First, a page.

Timeline – music by Jerry Goldsmith

If there’s one eternal truth that every composer of film or TV music faces sooner or later, it’s the rejection slip. Everyone gets one eventually. And even a composer of Jerry Goldsmith’s stature gets them, such as the one Goldsmith received when he turned in this score to the already-troubled time travel flick Timeline. However, as much as I love Goldsmith’s work in general, listening to this CD of his rejected score, released by Varese Sarabande, I came to one conclusion: there’s a reason Brian Tyler wound up scoring this movie.

For whatever reason, Goldsmith’s take on Timeline winds up sounding like, well, reheated Goldsmith. Now granted, even well-worn works by this particular composer make for good listening, but there are whole passages that sound almost exactly like music from Star Trek: First Contact. Given that this was one of Goldsmith’s final scores, I almost expected to hear stuff that was more like Star Trek: Nemesis, and thought that maybe I’d find a few things that he salvaged from this unused work for that movie. Nope. There are big stretches that sound a lot like, in particular, First Contact‘s “The Dish” cue, particularly the percussive, guttural battle music. (Ironically, I now realize that even when working on First Contact, Goldsmith used a particular kind of action music that dates back to the Logan’s Run score.)

The element that’s unique to Timeline is a strange approach to a brass theme, a clarion call that occasionally dips just far enough out of the dominant key that it seems to be at odds with everything else behind it. It sticks out just enough to be distracting early on, and one can only imagine the reaction of the movie’s director or studio head upon hearing that.

2 out of 4Sadly, I can’t say this is one of Goldsmith’s finer works; as a limited release, it’s clearly intended for Goldsmith collectors and completists only, though even that crowd may find themselves wondering what one of their favorite composers was thinking when working on this one. Then again, at the risk of overlaying my own opinion onto the proceedings, the source material – the movie itself – doesn’t appear to have been terribly inspiring either. This soundtrack-that-never-was is a curiosity for the late maestro’s faithful followers.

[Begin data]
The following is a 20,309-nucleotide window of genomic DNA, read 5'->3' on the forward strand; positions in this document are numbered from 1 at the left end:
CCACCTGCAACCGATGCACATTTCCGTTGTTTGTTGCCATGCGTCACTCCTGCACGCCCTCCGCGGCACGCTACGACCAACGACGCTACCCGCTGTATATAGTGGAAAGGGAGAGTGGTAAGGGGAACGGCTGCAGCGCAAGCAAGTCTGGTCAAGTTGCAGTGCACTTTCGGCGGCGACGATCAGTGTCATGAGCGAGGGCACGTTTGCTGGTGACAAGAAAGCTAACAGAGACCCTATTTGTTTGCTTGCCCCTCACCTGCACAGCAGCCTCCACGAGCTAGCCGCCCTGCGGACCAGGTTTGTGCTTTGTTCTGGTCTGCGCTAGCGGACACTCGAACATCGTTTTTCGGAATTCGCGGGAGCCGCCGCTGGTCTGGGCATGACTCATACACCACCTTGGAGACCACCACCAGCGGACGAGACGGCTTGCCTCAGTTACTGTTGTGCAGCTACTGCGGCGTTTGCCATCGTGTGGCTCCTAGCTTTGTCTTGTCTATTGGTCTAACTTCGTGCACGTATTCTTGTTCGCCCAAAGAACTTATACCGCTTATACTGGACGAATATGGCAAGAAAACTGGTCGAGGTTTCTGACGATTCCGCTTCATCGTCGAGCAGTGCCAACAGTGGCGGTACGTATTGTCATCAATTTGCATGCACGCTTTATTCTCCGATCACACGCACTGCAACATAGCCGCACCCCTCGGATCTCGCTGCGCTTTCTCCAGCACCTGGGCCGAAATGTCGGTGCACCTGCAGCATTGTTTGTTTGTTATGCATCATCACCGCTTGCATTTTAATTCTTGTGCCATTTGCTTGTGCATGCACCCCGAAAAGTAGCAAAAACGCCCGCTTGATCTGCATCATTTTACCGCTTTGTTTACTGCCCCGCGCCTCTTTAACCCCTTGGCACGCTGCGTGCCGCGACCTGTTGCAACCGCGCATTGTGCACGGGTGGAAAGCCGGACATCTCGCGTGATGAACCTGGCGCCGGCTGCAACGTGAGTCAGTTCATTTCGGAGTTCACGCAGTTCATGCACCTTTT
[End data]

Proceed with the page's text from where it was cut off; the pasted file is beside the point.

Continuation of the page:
Order this CD

  1. The Dig (4:10)
  2. Cornflakes (2:05)
  3. No Pain (3:10)
  4. To Castlegard (1:27)
  5. Find Marek (1:55)
  6. The Rooftop (4:21)
  7. A Hole In The Wall (2:27)
  8. Move On (6:58)
  9. Be Careful (1:28)
  10. Ambushed (1:12)
  11. Setting Up (2:12)
  12. Greek Fire / Light The Arrows (2:32)
  13. Prepare For Battle / Victory (11:12)
  14. To My Friends (1:40)

Released by: Varese Sarabande
Release date: 2005
Total running time: 46:49

Godzilla: 50th Anniversary – music by Akira Ifukube

“Subtle” isn’t normally a word used in connection with Godzilla. However, Akira Ifukube’s soundtrack to the original Godzilla movie is deceptively subtle.

Most soundtracks have themes for characters and scenes that echo the main theme. But in Godzilla, nearly every piece of music is the main theme. With shifts in tempo or style, or emphasis on different types or individual instruments, the theme is reformed in many ways, each of them sounding completely unique and original. It’s a testament to Ifukube’s skill that he was able to stretch the theme into so many nearly unrecognizable shapes.

The main theme itself is a brisk and tense thriller, primarily using woodwinds with some brass for emphasis. When he appears in Tokyo Bay and moves on shore, the music becomes slow, dark and ominous using deep, throaty sounding muted trumpets to represent Godzilla and an almost disconsonant piano to highlight the people’s helplessness.

Ifukube often weaves two or more variations into the same piece of music. Among the most interesting are those hiding in a happy military march and tucked away in an island festival. There are even strains of the theme heard in a harmonica played by a sailor on a merchant vessel. The “Prayer For Peace,” which remains one of the most haunting pieces of music I’ve ever heard, brings the theme to a funeral dirge. When we see Godzilla on the ocean floor, the theme shifts to help us realize that the King of the Monsters is a victim as well.

4 out of 4The latest trend on the internet is to create original works in “mashups” of different source material. Akira Ifukube did it the old fashioned way- using only one source and without using “loops.” Godzilla: 50th Anniversary is an excellent achievement that is not only good to listen to, but can also be used as a study guide for budding composers.

Order this CD

  1. Godzilla Approaches (Sound Effects) (0:49)
  2. Godzilla Main Title (1:31)
  3. Ship Music / Sinking Of Eikou-Maru (1:06)
  4. Sinking Of Bingou-Maru (0:23)
  5. Anxieties On Ootojima Island (0:50)
  6. Ootojima Temple Festival (1:21)
  7. Stormy Ootojima Island (1:53)
  8. Theme For Ootojima Island (0:34)
  9. Japanese Army March I (0:42)
  10. Horror Of The Water Tank (0:42)
  11. Godzilla Comes Ashore (1:52)
  12. Godzilla’s Rampage (2:25)
  13. Desperate Broadcast (1:12)
  14. Godzilla Comes To Tokyo Bay (1:25)
  15. Intercept Godzilla (1:27)
  16. Tragic Sight Of The Imperial Capitol (2:18)
  17. Oxygen Destroyer (3:11)
  18. Prayer For Peace (2:48)
  19. Japanese Army March II (0:21)
  20. Godzilla At The Ocean Floor (6:20)
  21. Ending (1:41)
  22. Godzilla Leaving (Sound Effects) (1:04)

    Bonus Tracks

  23. Main Title (film version) (2:03)
  24. First Landing (film version) (3:37)
  25. Tokyo In Flames (film version) (2:17)
  26. Last Assault (film version) (2:21)

Released by: La-La Land Records
Release date: 2004
Total running time: 46:28